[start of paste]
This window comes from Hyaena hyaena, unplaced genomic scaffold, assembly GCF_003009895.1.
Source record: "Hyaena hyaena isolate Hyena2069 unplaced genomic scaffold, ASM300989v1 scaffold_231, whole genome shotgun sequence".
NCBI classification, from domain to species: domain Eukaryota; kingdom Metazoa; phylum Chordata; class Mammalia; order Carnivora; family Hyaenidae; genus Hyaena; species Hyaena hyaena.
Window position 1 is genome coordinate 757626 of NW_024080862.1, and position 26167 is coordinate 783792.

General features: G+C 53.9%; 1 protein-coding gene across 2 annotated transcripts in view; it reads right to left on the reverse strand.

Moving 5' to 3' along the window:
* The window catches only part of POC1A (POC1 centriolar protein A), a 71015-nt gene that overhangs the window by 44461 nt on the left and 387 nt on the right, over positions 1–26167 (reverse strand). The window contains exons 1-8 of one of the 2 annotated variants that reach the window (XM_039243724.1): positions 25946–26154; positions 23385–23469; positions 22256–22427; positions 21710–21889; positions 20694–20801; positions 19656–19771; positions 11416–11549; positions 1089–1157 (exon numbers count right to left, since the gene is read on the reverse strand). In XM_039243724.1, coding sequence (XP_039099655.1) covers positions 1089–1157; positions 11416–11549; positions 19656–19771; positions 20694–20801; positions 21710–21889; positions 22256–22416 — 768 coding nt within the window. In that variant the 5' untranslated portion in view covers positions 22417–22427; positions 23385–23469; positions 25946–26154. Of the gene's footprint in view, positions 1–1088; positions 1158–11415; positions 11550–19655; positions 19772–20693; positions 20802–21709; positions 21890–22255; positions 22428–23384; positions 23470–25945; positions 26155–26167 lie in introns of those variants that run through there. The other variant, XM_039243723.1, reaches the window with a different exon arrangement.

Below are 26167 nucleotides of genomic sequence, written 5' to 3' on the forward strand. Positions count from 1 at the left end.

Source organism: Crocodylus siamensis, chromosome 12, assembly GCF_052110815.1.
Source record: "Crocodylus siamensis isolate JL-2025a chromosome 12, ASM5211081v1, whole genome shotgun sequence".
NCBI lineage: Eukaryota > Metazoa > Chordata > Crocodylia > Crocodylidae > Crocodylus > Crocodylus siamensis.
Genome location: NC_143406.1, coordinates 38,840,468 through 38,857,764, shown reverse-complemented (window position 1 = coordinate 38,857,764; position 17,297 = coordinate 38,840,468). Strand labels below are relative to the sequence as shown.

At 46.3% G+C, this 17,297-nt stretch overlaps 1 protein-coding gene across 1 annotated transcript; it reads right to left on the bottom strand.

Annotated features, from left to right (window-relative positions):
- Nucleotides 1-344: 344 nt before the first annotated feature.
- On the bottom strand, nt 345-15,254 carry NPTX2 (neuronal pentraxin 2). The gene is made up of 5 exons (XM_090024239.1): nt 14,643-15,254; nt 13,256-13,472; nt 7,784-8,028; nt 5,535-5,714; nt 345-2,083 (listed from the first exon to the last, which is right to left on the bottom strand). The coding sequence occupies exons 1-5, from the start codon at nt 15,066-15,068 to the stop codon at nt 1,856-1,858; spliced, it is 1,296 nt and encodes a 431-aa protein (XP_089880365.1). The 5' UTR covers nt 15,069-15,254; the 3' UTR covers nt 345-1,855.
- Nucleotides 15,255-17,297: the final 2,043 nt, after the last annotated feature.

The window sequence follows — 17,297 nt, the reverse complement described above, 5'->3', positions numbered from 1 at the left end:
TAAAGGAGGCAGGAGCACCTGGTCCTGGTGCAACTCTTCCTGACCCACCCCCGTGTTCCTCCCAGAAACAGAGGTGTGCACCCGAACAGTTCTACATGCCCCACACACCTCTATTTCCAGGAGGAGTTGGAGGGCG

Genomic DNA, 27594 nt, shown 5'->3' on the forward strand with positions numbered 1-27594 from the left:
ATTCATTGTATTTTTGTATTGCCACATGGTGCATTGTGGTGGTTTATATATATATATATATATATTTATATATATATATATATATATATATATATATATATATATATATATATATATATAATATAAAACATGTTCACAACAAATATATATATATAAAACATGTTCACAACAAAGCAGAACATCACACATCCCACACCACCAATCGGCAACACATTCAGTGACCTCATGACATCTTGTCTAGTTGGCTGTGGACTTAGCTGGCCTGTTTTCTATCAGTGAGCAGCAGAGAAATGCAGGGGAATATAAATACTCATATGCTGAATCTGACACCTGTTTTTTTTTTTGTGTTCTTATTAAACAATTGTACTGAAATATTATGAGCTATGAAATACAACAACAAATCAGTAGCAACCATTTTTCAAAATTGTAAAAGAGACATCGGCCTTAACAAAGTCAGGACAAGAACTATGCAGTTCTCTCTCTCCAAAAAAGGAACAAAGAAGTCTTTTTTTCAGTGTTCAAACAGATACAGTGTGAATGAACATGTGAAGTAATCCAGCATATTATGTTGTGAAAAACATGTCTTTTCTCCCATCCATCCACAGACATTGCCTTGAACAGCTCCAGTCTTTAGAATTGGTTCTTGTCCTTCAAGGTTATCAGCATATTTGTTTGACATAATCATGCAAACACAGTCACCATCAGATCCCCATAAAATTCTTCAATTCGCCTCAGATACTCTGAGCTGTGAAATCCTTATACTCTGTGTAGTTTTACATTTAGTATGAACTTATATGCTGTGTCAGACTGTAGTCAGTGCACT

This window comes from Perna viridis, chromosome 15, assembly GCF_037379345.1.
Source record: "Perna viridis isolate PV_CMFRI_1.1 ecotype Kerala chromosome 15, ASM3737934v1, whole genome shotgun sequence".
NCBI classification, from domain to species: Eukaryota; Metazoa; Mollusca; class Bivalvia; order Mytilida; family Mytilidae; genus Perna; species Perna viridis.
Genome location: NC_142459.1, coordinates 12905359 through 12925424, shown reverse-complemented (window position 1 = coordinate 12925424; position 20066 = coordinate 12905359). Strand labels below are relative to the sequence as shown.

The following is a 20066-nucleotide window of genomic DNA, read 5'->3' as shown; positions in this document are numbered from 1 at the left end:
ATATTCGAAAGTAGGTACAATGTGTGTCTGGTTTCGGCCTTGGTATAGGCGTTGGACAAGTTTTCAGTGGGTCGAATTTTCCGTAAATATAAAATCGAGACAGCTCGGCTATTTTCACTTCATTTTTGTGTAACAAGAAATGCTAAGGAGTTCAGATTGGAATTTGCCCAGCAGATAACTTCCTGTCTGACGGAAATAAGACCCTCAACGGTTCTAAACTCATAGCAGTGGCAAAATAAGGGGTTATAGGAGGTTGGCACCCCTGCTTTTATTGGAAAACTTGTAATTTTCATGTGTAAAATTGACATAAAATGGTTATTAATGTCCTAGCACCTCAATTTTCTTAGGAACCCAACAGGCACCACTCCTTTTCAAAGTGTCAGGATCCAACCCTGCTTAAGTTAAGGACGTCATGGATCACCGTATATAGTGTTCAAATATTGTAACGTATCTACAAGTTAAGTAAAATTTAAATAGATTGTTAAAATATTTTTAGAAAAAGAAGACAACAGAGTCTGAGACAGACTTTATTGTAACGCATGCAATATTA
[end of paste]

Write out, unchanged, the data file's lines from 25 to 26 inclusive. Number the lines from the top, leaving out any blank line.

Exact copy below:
Genome location: NC_142459.1, coordinates 12905359 through 12925424, shown reverse-complemented (window position 1 = coordinate 12925424; position 20066 = coordinate 12905359). Strand labels below are relative to the sequence as shown.

The following is a 20066-nucleotide window of genomic DNA, read 5'->3' as shown; positions in this document are numbered from 1 at the left end: